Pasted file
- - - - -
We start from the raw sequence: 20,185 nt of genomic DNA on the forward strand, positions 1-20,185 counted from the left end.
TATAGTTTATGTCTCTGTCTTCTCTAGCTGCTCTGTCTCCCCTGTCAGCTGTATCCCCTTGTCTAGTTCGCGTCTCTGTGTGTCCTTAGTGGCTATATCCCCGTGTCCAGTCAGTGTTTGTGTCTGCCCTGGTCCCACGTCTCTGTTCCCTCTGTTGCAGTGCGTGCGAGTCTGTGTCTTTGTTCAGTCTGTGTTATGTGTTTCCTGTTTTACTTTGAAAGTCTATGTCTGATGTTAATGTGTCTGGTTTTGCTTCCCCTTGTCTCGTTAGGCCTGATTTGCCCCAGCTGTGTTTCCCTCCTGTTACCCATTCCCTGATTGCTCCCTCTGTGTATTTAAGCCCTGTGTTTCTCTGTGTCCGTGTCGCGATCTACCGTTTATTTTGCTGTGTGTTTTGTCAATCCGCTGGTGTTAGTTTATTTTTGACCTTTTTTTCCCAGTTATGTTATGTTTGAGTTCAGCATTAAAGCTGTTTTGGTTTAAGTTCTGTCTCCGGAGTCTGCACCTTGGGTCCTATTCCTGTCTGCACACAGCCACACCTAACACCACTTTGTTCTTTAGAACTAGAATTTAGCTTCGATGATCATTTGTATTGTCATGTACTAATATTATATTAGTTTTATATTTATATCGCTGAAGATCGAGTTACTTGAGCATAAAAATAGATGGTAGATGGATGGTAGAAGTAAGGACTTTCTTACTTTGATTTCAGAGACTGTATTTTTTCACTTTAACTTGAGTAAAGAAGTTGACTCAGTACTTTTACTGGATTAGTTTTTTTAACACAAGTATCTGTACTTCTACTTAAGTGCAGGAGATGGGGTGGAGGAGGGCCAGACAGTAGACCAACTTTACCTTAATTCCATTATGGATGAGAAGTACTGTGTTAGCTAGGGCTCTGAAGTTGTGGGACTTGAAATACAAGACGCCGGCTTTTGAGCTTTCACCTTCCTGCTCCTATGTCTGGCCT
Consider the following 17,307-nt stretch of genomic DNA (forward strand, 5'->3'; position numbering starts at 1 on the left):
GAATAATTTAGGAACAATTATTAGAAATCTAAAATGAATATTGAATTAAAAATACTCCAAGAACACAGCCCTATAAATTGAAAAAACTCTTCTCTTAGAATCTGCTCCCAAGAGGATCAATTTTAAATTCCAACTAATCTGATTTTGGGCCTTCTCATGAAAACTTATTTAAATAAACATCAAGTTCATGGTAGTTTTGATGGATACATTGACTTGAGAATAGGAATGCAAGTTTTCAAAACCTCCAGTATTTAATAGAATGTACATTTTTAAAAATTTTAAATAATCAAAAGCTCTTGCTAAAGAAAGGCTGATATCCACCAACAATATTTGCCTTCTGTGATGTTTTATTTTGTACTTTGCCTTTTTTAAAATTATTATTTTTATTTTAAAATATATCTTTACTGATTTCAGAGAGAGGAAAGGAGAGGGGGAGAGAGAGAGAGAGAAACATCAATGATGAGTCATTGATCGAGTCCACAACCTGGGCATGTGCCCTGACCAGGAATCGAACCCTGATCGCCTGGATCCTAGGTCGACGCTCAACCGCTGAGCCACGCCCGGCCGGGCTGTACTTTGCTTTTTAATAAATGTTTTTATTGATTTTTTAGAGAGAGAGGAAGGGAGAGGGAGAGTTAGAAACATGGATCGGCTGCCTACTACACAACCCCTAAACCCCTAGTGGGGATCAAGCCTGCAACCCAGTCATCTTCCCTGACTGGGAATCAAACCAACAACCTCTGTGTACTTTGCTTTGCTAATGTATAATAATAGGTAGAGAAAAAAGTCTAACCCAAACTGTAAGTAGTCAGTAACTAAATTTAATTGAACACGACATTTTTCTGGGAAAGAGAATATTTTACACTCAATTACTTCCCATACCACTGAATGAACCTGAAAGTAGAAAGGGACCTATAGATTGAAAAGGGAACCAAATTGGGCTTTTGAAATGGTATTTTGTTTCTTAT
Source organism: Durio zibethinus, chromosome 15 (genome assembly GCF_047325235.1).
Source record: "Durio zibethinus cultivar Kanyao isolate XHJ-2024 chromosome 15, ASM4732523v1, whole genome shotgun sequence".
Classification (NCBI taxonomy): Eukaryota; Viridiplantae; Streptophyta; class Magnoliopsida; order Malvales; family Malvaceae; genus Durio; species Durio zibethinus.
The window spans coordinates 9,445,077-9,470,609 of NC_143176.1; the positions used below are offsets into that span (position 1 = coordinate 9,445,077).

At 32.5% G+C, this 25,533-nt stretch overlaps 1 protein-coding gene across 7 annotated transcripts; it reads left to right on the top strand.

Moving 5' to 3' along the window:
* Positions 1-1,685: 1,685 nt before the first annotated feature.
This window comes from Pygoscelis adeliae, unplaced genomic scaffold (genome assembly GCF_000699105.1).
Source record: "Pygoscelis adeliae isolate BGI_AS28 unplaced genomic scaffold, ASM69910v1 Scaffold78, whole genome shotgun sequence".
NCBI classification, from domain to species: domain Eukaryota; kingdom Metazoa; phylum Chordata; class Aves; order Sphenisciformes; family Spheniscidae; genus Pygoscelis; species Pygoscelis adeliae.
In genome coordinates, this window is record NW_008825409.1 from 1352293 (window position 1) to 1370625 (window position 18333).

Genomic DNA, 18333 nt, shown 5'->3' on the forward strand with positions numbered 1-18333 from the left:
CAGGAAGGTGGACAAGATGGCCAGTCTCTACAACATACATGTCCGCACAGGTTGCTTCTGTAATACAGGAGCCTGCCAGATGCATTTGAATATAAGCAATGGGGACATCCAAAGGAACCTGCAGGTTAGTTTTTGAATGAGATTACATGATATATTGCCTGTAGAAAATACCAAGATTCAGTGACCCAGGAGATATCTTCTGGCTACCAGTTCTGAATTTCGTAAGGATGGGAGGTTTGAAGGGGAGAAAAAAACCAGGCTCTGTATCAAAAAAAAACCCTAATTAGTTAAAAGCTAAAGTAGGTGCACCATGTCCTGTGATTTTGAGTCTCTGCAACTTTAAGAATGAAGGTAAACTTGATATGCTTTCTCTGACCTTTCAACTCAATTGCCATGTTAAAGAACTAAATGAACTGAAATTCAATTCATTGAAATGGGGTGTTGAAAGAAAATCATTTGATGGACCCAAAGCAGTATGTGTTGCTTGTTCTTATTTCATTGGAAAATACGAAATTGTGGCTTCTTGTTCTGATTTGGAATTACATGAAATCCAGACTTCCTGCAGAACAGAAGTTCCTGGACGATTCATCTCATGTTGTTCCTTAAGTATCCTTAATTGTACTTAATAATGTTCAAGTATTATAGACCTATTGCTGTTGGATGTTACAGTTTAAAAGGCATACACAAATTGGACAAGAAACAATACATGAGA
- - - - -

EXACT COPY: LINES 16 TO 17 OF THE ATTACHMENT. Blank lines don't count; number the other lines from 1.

Genomic DNA, 18333 nt, shown 5'->3' on the forward strand with positions numbered 1-18333 from the left:
CAGGAAGGTGGACAAGATGGCCAGTCTCTACAACATACATGTCCGCACAGGTTGCTTCTGTAATACAGGAGCCTGCCAGATGCATTTGAATATAAGCAATGGGGACATCCAAAGGAACCTGCAGGTTAGTTTTTGAATGAGATTACATGATATATTGCCTGTAGAAAATACCAAGATTCAGTGACCCAGGAGATATCTTCTGGCTACCAGTTCTGAATTTCGTAAGGATGGGAGGTTTGAAGGGGAGAAAAAAACCAGGCTCTGTATCAAAAAAAAACCCTAATTAGTTAAAAGCTAAAGTAGGTGCACCATGTCCTGTGATTTTGAGTCTCTGCAACTTTAAGAATGAAGGTAAACTTGATATGCTTTCTCTGACCTTTCAACTCAATTGCCATGTTAAAGAACTAAATGAACTGAAATTCAATTCATTGAAATGGGGTGTTGAAAGAAAATCATTTGATGGACCCAAAGCAGTATGTGTTGCTTGTTCTTATTTCATTGGAAAATACGAAATTGTGGCTTCTTGTTCTGATTTGGAATTACATGAAATCCAGACTTCCTGCAGAACAGAAGTTCCTGGACGATTCATCTCATGTTGTTCCTTAAGTATCCTTAATTGTACTTAATAATGTTCAAGTATTATAGACCTATTGCTGTTGGATGTTACAGTTTAAAAGGCATACACAAATTGGACAAGAAACAATACATGAGA